Voters need to know secrets in Trump’s tax returns

When he ran for president, Donald Trump refused to make his tax returns public, saying they were under IRS audit.  His message was that he would make them public as soon as they were final.

A taxpayer can make his returns public even when under audit.  One reason for temporary secrecy may be that the IRS could require that they be amended and the candidate wants to present only the corrected documents.  But President Trump’s permanent refusal departs from decades of practice by presidents and candidates.

It seems obvious that Trump has no intention of ever making his returns public or turning confidential copies over to Congress.  Equally obvious is that his refusal is not based on a rule or concern about accuracy, but rather because he has something to hide.

Trump is an unusual president.  Though his sons manage his company day-to-day, he has remained in business while serving as president.  There is no law against that.  But, until now, all presidents have worked at the job full-time with no other active business.

Because of his continued company involvement, Trump receives an income from it in addition to his presidential pay.  Again, that’s not illegal, but it is unprecedented.

Previous presidents have placed their financial interests in a blind trust.  An independent manager controlled their assets and had the right to buy or sell investments without the knowledge of the president.  In that way, the president could avoid any conflict of interest in taking official action for personal benefit.

It is likely that Trump’s interests are not sufficiently diversified that they could readily become part of a different investment portfolio.  That leaves only two solutions if he wanted to assure voters that he has no conflict of interest.

He could simply have sold his company upon taking office and transferred the proceeds to a blind trust.  He would no longer be in the real estate business.  Or he could publish his tax returns and related financial information so that the public, courts and Congress could judge if he had any conflicts between his public office and his business.

Because Trump won’t disclose his returns, there’s much speculation about his reasons.  Of greatest concern would be a financial relationship with others who are subject to federal government regulation or with foreign countries trying to influence his foreign policy.

Of course, if he engaged in a business relationship with a known or accused lawbreaker, that, too, would be a problem.

Another kind of speculation, fueled by Michael Cohen, formerly his personal attorney and now a federal convict, would be the risk of embarrassment.  Perhaps he is not as fabulously wealthy as he would like the public to believe.  Even worse, perhaps he misrepresented his wealth to obtain bank loans for his investments.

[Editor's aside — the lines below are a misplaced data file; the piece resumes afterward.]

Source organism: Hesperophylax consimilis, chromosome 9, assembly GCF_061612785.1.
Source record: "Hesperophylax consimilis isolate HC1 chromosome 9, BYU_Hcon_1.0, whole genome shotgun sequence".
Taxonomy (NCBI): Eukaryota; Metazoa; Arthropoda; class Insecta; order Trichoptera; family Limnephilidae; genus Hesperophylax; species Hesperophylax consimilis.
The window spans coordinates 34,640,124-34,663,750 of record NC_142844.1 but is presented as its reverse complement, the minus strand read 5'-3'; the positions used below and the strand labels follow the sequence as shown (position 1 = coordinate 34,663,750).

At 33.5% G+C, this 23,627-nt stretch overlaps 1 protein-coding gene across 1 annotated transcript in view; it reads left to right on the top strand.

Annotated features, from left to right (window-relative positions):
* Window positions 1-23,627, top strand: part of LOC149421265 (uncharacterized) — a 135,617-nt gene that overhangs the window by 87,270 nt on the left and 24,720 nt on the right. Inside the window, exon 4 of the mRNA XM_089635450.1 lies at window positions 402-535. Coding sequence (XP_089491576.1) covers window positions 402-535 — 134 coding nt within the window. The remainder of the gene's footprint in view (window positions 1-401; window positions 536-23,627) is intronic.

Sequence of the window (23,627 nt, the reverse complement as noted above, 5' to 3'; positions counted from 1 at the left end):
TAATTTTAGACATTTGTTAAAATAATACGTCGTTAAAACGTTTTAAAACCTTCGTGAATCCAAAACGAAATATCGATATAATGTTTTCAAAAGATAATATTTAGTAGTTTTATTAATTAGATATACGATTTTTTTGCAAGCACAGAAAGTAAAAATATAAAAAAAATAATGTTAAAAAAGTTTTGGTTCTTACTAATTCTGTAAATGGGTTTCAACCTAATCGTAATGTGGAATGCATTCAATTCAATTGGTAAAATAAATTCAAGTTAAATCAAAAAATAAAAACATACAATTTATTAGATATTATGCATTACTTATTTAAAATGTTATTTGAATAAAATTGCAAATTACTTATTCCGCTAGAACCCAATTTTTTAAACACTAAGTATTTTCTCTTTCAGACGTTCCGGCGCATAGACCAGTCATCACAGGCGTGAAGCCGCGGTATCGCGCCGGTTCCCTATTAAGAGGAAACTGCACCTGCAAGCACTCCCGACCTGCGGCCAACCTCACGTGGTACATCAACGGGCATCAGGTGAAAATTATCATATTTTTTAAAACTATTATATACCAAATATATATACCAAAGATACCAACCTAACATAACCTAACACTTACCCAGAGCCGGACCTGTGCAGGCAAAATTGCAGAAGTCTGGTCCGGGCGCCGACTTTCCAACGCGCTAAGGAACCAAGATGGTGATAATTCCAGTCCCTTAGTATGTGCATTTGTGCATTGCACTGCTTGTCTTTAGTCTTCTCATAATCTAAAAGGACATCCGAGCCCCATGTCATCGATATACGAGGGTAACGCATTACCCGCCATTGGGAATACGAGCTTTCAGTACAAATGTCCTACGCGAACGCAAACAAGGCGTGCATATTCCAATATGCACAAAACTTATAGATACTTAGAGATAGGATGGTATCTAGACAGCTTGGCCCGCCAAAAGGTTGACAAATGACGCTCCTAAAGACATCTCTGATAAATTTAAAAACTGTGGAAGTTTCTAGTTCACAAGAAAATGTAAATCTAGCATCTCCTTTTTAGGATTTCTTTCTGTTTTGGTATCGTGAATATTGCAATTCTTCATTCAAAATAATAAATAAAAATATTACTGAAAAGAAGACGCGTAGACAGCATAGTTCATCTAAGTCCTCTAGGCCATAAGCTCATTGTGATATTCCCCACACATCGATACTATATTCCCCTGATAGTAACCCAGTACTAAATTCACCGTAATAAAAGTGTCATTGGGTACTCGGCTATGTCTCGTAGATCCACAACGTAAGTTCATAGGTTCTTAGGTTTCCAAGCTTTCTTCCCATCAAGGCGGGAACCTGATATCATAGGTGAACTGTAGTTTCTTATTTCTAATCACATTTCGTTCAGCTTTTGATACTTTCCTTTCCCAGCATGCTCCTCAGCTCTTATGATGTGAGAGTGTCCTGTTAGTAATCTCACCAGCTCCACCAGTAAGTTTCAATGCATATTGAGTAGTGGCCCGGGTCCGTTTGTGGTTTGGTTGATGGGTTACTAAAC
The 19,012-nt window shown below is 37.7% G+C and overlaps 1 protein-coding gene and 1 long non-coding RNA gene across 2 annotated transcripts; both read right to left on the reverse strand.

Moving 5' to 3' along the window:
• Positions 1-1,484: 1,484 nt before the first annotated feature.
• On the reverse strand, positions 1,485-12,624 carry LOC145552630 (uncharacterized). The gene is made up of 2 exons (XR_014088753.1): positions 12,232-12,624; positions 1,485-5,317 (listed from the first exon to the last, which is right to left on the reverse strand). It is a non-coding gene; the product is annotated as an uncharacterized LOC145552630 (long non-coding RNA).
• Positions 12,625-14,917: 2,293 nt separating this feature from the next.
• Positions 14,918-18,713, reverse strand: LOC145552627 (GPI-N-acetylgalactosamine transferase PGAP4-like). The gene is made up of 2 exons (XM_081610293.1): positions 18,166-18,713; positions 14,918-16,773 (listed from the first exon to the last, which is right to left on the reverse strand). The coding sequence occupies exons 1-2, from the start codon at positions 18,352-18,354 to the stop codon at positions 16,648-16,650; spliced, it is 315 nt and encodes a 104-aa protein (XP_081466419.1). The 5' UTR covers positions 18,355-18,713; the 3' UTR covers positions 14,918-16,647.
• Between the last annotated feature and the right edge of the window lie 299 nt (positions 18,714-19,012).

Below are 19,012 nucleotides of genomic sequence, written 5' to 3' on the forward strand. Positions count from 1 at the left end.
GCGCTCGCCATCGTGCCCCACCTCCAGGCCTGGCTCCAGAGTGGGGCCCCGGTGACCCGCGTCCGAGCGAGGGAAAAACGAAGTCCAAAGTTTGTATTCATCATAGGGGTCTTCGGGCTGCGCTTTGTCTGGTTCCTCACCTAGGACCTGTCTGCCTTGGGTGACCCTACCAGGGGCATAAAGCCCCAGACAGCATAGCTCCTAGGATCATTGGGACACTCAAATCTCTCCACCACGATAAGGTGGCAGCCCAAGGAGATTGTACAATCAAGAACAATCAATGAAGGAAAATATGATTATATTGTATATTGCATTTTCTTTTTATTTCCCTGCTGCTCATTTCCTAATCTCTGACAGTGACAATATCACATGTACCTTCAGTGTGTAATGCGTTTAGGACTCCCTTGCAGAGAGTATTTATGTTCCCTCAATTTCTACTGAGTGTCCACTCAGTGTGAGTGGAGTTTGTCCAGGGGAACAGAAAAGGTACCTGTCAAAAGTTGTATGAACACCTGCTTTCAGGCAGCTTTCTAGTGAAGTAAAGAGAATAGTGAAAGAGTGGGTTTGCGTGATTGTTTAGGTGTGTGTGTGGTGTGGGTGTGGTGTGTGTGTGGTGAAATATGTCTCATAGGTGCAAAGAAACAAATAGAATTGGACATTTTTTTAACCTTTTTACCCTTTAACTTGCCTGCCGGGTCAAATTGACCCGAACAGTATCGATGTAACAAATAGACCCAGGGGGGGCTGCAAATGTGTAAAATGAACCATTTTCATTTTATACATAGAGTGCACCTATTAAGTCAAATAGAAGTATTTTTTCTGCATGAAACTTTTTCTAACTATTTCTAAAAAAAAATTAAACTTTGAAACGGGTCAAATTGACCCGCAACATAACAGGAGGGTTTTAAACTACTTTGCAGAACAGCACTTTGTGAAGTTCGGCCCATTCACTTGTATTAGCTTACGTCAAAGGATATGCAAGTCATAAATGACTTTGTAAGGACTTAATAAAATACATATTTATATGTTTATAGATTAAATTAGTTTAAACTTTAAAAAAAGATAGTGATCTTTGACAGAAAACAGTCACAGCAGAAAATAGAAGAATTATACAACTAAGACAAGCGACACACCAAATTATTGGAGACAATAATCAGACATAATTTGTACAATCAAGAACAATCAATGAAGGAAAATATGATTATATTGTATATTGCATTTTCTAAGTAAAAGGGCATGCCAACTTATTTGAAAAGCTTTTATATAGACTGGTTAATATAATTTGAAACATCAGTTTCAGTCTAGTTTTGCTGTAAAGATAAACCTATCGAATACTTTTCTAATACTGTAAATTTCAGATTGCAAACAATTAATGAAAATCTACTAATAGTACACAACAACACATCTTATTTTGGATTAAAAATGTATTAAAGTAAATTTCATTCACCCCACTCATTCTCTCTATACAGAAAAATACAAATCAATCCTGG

This week, the New York Times, having seen some of his tax information, said he had lost over $1 billion in ten years when he claimed to be gaining wealth.

There’s also the emoluments clause of the Constitution.  It says no federal official can, without congressional approval, “accept of any present, Emolument, Office or Title, of any kind whatever, from any King, Prince or foreign state.”

By accepting money “of any kind whatever” from a foreign government, a person might be fined or even subject to removal from office.  Trump is now challenged in federal court on that matter.  If the person lied about such a payment on his tax returns, he could be charged with income tax evasion.

The House of Representatives has requested Trump’s tax returns as allowed by law for its use in lawmaking and oversight activities relative to any conflict of interest.

But Trump believes that the sole purpose of the request is to seek information that could embarrass him politically in next year’s presidential election.  No tax information previously revealed to the public has changed a presidential election result.

Out of loyalty to the president, the Secretary of the Treasury, home of the IRS, has refused the congressional request.  He claims the House’s request is not lawful, because it is intended to serve political purposes, not for oversight or lawmaking.

The matter will surely go the court.  Congress can make a good case that another branch of government cannot determine whether its request is relevant to its functions under the Constitution.

But Trump may drag the case out until after the next elections, when he hopes the Republicans will regain control of Congress and he will be reelected.

Meanwhile, voters are denied their right and need to know.

Gordon L. Weil

About Gordon L. Weil

Gordon L. Weil formerly wrote for the Washington Post and other newspapers, served on the U.S. Senate and EU staffs, headed Maine state agencies and was a Harpswell selectman.